Electric cars are good for the environment, but they're not so good if an automaker builds a bunch of them at facilities powered by coal, blood diamonds and the brain waves of tortured Mortys. Audi caught on to this, which is why its first battery-electric car will be built somewhere a bit greener.
Audi announced today that its upcomingwill be built in a new carbon-neutral facility in Brussels. Production is slated to begin before the end of 2018.
The first of its kind in the premium segment, this new plant will have 95 of its production processes covered by renewable energies. This includes covering 37,000 square meters (about 400,000 square feet) of the facility's roof in solar panels and using renewable biogas for heating the facility and its offices. The five percent that can't be accounted for in this manner will be offset with additional environmental projects. This sliver includes things like the use of company cars, which still have tailpipe emissions.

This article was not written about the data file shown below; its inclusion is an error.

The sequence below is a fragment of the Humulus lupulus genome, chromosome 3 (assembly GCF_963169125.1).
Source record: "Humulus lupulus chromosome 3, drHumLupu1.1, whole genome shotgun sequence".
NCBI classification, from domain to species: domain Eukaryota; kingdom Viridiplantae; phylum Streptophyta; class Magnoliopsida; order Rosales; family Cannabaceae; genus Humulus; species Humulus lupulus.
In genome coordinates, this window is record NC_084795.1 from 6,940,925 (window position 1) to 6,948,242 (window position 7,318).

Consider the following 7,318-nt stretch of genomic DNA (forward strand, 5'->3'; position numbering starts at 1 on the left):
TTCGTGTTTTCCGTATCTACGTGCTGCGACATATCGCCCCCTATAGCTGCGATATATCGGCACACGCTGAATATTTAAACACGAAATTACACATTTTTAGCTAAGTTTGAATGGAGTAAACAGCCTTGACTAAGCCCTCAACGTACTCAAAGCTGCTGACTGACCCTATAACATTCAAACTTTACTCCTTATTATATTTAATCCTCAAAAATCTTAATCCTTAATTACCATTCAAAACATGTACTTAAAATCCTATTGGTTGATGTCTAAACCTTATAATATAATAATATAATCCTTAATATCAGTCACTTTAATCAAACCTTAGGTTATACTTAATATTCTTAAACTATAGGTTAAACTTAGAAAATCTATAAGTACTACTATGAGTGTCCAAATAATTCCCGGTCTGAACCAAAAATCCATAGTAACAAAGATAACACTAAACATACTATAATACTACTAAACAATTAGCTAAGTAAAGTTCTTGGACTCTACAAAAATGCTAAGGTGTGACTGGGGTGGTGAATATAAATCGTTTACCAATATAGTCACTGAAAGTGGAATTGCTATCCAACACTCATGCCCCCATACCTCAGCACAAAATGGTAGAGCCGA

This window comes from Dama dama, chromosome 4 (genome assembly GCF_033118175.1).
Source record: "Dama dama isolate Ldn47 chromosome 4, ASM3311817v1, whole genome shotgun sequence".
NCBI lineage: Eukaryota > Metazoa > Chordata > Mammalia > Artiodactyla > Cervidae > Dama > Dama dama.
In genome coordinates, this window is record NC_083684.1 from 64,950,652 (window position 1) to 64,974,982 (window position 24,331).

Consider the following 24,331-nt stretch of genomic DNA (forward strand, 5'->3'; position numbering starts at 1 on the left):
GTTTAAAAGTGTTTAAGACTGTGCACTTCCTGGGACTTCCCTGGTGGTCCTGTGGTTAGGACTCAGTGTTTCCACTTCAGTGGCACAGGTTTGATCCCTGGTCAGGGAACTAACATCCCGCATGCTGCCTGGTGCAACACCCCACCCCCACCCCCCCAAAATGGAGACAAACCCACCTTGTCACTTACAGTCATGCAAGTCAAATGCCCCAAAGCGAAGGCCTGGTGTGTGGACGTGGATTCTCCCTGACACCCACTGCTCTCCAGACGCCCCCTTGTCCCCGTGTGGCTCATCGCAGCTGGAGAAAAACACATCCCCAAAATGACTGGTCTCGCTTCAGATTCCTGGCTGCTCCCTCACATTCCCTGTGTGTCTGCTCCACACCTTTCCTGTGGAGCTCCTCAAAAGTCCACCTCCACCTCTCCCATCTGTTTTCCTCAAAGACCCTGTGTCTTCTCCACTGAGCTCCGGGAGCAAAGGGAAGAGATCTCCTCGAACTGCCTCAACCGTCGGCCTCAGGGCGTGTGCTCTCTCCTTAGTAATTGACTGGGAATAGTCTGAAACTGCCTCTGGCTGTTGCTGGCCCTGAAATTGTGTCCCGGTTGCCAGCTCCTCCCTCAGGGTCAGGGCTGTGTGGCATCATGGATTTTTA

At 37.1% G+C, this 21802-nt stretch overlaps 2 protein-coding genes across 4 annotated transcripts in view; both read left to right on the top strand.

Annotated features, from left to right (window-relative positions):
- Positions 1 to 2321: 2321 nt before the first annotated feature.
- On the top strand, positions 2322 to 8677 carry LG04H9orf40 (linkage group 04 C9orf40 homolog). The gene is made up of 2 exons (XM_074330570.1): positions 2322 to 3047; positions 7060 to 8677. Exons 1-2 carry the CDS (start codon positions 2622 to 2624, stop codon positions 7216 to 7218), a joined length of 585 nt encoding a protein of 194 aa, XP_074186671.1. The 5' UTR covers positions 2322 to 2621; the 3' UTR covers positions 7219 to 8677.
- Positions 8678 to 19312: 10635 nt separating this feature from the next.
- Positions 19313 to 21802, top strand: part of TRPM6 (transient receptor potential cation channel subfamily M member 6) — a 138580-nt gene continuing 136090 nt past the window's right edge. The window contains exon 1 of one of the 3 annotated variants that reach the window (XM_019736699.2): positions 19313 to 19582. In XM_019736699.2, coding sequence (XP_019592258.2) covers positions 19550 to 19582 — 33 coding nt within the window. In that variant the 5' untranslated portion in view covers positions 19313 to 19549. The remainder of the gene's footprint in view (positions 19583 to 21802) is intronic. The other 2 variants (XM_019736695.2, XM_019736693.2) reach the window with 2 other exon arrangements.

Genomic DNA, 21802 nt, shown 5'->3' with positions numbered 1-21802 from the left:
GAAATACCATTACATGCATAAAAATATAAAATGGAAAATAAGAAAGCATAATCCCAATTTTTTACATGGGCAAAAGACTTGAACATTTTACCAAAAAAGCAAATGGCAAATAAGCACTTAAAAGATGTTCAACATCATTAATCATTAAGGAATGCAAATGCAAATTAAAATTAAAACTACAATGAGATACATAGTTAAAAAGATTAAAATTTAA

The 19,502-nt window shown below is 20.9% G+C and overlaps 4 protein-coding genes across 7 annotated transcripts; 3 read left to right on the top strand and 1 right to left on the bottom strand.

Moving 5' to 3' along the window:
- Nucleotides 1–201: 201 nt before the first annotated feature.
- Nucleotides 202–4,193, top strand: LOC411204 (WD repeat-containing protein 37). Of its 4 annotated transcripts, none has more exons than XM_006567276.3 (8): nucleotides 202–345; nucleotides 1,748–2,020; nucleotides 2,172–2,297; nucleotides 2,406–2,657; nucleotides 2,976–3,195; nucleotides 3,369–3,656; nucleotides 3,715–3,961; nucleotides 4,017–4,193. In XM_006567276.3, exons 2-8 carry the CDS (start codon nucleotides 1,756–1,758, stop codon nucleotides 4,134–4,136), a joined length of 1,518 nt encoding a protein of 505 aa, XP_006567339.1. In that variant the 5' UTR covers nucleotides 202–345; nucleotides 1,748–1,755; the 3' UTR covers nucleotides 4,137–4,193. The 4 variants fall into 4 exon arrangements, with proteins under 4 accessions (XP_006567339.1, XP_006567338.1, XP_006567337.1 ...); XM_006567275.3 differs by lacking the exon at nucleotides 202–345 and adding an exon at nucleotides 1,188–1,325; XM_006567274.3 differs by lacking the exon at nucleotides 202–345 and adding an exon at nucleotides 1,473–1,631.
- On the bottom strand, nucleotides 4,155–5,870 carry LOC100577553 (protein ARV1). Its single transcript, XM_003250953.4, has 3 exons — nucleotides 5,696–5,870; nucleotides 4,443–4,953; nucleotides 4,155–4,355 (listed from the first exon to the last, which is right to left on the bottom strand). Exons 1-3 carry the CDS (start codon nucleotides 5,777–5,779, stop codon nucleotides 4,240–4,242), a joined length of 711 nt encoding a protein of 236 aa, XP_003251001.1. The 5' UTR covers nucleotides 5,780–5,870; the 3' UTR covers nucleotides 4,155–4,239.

"In 2014, we were the first premium manufacturer to measure our carbon-dioxide footprint and have it certified. Since then, we have been working steadily to reduce it further," said Rüdiger Recknagel, head of environmental protection at Audi AG, in a statement. "We are also installing new technologies at all our plants to reduce water consumption, prevent air pollution and improve recycling."
Audi brought the E-Tron electric SUV to the 2018 Geneva Motor Show, albeit wrapped in camouflage. The prototypes pack three electric motors that combine to produce about 429 horsepower, and its range is estimated at about 310 miles. The production car is slated for an unveiling in Brussels in August, which means most will get a chance to see it for the first time at the Paris Motor Show in October.